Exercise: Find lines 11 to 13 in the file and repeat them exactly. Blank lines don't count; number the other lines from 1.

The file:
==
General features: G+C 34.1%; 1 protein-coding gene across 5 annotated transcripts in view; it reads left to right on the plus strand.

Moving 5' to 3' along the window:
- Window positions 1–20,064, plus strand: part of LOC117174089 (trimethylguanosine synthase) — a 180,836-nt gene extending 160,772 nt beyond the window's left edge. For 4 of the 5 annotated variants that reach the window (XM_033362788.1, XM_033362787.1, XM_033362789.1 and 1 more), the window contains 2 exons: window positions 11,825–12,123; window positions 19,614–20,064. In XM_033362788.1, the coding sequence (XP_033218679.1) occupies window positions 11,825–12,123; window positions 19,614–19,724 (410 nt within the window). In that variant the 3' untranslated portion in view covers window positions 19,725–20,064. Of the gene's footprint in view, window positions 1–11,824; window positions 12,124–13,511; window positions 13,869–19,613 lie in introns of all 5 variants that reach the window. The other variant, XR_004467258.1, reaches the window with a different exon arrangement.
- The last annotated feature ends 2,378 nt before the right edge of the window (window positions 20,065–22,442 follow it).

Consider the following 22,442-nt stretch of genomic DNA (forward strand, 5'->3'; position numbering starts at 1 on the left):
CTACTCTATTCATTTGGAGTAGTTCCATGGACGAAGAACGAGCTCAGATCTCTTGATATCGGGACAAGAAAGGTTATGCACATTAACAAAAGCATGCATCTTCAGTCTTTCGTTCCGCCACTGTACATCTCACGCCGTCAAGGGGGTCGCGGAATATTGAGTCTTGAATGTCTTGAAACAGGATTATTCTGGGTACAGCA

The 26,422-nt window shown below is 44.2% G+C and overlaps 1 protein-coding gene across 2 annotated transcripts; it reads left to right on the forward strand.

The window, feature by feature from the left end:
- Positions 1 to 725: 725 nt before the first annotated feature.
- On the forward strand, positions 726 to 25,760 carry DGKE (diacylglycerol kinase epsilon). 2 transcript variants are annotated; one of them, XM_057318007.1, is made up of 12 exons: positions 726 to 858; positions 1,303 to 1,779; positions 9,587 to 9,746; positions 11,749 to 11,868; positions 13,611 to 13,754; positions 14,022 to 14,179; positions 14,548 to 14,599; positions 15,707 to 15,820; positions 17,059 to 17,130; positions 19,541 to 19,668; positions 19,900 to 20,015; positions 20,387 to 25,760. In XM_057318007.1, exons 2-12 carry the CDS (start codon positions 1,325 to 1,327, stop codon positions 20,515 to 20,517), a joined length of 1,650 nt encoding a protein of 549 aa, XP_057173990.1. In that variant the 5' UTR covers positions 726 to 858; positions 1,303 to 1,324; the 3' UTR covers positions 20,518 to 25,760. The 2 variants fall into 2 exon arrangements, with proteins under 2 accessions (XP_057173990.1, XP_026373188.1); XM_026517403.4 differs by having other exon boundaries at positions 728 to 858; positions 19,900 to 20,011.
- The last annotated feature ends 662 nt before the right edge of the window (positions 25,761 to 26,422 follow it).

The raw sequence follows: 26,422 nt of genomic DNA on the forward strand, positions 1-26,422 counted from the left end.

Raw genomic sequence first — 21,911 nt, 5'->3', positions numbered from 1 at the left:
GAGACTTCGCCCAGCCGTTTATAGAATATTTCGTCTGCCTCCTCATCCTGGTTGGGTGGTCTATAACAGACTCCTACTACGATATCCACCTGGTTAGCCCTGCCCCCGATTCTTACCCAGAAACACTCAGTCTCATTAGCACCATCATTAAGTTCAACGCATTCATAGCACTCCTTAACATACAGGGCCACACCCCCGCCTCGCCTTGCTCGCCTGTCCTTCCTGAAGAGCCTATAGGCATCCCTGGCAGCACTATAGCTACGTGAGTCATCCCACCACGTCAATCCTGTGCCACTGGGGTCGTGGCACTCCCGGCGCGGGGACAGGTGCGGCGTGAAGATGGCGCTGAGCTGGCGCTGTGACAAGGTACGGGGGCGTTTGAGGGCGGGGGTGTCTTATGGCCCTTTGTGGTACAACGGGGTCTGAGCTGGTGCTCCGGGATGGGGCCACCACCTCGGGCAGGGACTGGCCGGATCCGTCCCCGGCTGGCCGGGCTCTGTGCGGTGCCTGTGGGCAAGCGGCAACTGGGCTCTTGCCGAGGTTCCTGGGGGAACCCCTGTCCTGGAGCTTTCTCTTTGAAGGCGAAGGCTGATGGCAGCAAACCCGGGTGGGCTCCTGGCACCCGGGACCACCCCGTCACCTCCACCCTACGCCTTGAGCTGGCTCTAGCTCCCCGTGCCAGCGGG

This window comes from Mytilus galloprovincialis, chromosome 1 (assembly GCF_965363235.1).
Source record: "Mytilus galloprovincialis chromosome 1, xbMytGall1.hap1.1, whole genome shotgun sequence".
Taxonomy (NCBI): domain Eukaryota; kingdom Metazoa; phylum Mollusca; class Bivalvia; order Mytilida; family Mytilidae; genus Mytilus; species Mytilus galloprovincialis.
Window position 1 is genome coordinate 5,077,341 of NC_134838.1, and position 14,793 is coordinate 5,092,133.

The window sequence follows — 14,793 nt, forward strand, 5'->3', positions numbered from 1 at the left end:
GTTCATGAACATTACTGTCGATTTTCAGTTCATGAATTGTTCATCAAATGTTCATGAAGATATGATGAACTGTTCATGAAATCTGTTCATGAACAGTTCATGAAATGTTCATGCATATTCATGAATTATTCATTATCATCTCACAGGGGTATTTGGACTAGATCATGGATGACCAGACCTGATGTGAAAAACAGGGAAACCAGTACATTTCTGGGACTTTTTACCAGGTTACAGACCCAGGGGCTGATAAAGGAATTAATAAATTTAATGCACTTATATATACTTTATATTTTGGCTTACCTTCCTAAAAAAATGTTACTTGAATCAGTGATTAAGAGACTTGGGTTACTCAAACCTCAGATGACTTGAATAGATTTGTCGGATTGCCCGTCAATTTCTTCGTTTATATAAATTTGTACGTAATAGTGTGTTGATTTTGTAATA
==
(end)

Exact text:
- The last annotated feature ends 662 nt before the right edge of the window (positions 25,761 to 26,422 follow it).

The raw sequence follows: 26,422 nt of genomic DNA on the forward strand, positions 1-26,422 counted from the left end.

Raw genomic sequence first — 21,911 nt, 5'->3', positions numbered from 1 at the left: